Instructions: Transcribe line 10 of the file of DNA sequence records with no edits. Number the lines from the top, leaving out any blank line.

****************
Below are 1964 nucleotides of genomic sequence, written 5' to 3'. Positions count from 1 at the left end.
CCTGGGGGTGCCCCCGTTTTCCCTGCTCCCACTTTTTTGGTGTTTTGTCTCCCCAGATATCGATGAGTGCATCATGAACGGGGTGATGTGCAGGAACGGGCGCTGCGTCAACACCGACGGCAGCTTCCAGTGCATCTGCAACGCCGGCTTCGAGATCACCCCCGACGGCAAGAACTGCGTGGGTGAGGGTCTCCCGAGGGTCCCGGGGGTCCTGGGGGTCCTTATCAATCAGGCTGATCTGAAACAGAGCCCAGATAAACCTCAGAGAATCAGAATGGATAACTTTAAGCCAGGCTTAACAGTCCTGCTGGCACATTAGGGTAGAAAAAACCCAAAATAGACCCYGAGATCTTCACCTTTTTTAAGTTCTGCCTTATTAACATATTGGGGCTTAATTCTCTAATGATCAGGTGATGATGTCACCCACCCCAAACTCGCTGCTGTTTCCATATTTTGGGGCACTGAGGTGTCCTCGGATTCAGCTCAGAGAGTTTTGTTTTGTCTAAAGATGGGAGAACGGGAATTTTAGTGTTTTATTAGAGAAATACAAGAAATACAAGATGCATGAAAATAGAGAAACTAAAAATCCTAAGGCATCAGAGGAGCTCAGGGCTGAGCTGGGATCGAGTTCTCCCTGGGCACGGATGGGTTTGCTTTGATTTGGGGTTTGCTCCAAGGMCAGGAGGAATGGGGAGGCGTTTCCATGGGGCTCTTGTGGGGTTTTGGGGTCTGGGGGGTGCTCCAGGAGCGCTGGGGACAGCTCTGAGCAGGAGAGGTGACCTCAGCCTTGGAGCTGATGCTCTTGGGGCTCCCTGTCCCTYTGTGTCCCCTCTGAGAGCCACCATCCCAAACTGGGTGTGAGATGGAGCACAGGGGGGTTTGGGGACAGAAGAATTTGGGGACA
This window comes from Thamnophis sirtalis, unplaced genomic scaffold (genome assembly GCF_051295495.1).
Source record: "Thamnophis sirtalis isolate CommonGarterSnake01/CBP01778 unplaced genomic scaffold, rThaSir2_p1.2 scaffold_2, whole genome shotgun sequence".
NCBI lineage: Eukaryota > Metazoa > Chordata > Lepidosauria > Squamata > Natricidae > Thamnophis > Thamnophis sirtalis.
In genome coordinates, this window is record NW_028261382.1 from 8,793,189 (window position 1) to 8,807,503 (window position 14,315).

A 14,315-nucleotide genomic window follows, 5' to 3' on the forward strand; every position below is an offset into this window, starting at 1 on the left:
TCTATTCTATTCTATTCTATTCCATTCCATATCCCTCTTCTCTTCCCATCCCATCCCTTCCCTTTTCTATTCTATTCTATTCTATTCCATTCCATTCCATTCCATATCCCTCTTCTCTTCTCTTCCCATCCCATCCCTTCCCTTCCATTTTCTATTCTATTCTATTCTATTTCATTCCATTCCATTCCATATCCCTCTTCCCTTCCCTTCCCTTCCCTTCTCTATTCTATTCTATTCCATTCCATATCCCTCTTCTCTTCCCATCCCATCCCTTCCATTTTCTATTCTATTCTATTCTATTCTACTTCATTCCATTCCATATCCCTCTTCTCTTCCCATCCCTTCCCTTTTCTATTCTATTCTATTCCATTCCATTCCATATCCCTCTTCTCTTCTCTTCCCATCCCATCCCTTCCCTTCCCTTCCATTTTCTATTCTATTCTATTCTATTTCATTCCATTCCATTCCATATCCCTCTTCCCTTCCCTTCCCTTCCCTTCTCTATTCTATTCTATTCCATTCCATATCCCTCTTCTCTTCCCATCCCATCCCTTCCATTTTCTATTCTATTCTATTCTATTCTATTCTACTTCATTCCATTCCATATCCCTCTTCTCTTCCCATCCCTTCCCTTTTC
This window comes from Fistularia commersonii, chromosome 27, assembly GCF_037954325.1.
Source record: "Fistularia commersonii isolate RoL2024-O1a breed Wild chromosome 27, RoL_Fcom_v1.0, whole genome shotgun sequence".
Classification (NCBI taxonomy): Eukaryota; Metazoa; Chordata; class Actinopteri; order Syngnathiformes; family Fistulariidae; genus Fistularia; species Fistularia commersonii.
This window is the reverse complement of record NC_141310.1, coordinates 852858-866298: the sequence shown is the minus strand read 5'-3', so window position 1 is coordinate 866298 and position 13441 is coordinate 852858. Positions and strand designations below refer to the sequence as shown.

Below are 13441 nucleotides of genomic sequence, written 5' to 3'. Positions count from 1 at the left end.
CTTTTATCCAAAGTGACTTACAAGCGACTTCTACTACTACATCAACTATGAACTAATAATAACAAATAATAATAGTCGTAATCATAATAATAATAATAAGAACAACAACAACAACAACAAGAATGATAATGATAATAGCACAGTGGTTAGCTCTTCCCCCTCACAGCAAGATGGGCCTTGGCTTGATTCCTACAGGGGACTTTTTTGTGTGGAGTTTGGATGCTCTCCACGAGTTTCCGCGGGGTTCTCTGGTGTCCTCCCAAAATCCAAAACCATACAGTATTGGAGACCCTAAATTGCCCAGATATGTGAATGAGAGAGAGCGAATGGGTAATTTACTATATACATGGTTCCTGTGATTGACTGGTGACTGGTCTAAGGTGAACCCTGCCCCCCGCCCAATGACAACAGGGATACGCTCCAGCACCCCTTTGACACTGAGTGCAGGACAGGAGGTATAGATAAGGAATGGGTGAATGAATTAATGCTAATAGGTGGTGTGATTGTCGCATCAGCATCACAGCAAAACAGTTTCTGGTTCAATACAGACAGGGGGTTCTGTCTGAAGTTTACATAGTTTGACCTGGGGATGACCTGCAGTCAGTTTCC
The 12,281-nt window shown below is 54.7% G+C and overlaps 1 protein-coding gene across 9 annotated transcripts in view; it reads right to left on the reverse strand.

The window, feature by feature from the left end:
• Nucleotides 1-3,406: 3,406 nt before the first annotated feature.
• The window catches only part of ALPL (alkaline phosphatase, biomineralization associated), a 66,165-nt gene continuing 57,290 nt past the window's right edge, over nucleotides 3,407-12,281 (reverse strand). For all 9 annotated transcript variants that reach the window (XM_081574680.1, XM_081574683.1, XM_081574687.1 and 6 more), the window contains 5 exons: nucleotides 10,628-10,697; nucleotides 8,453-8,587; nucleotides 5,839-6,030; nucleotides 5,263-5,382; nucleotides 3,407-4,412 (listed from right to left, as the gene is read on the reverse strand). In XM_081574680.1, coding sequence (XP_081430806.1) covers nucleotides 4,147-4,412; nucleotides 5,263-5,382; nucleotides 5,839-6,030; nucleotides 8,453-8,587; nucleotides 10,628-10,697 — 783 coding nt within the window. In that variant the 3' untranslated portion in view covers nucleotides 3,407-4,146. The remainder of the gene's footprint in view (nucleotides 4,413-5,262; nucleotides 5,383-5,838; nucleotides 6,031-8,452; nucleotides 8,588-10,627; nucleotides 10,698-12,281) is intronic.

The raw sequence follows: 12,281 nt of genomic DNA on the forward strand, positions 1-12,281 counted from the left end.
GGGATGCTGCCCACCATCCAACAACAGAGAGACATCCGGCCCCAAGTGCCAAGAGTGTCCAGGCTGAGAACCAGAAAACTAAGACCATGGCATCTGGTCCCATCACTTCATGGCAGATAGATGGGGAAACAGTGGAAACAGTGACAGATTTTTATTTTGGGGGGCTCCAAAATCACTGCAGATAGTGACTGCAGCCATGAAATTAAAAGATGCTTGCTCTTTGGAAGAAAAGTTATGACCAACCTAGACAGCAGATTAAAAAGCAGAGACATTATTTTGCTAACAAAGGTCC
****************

Source record: "Fistularia commersonii isolate RoL2024-O1a breed Wild chromosome 27, RoL_Fcom_v1.0, whole genome shotgun sequence".